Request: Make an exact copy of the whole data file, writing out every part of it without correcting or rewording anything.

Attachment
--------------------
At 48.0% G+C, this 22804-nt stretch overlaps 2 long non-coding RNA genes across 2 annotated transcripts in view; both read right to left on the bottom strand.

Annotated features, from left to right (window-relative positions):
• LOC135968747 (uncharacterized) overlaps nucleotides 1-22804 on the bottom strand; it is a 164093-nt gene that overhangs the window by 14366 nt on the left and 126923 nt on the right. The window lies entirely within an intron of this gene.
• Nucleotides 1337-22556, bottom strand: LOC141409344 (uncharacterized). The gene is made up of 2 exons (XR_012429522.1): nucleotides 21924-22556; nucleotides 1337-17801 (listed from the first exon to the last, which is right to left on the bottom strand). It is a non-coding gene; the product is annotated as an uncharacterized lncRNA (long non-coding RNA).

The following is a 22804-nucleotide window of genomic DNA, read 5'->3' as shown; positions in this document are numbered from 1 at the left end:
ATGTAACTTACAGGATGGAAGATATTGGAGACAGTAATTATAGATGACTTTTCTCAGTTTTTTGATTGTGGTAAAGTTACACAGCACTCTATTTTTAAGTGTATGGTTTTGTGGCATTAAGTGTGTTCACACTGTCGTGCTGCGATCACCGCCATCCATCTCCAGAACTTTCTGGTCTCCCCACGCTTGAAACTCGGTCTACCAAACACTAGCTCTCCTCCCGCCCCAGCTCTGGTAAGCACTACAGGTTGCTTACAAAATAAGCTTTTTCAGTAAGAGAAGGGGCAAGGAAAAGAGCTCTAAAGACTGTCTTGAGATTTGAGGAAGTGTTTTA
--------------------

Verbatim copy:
At 48.0% G+C, this 22804-nt stretch overlaps 2 long non-coding RNA genes across 2 annotated transcripts in view; both read right to left on the bottom strand.

Annotated features, from left to right (window-relative positions):
• LOC135968747 (uncharacterized) overlaps nucleotides 1-22804 on the bottom strand; it is a 164093-nt gene that overhangs the window by 14366 nt on the left and 126923 nt on the right. The window lies entirely within an intron of this gene.
• Nucleotides 1337-22556, bottom strand: LOC141409344 (uncharacterized). The gene is made up of 2 exons (XR_012429522.1): nucleotides 21924-22556; nucleotides 1337-17801 (listed from the first exon to the last, which is right to left on the bottom strand). It is a non-coding gene; the product is annotated as an uncharacterized lncRNA (long non-coding RNA).

The following is a 22804-nucleotide window of genomic DNA, read 5'->3' as shown; positions in this document are numbered from 1 at the left end:
ATGTAACTTACAGGATGGAAGATATTGGAGACAGTAATTATAGATGACTTTTCTCAGTTTTTTGATTGTGGTAAAGTTACACAGCACTCTATTTTTAAGTGTATGGTTTTGTGGCATTAAGTGTGTTCACACTGTCGTGCTGCGATCACCGCCATCCATCTCCAGAACTTTCTGGTCTCCCCACGCTTGAAACTCGGTCTACCAAACACTAGCTCTCCTCCCGCCCCAGCTCTGGTAAGCACTACAGGTTGCTTACAAAATAAGCTTTTTCAGTAAGAGAAGGGGCAAGGAAAAGAGCTCTAAAGACTGTCTTGAGATTTGAGGAAGTGTTTTA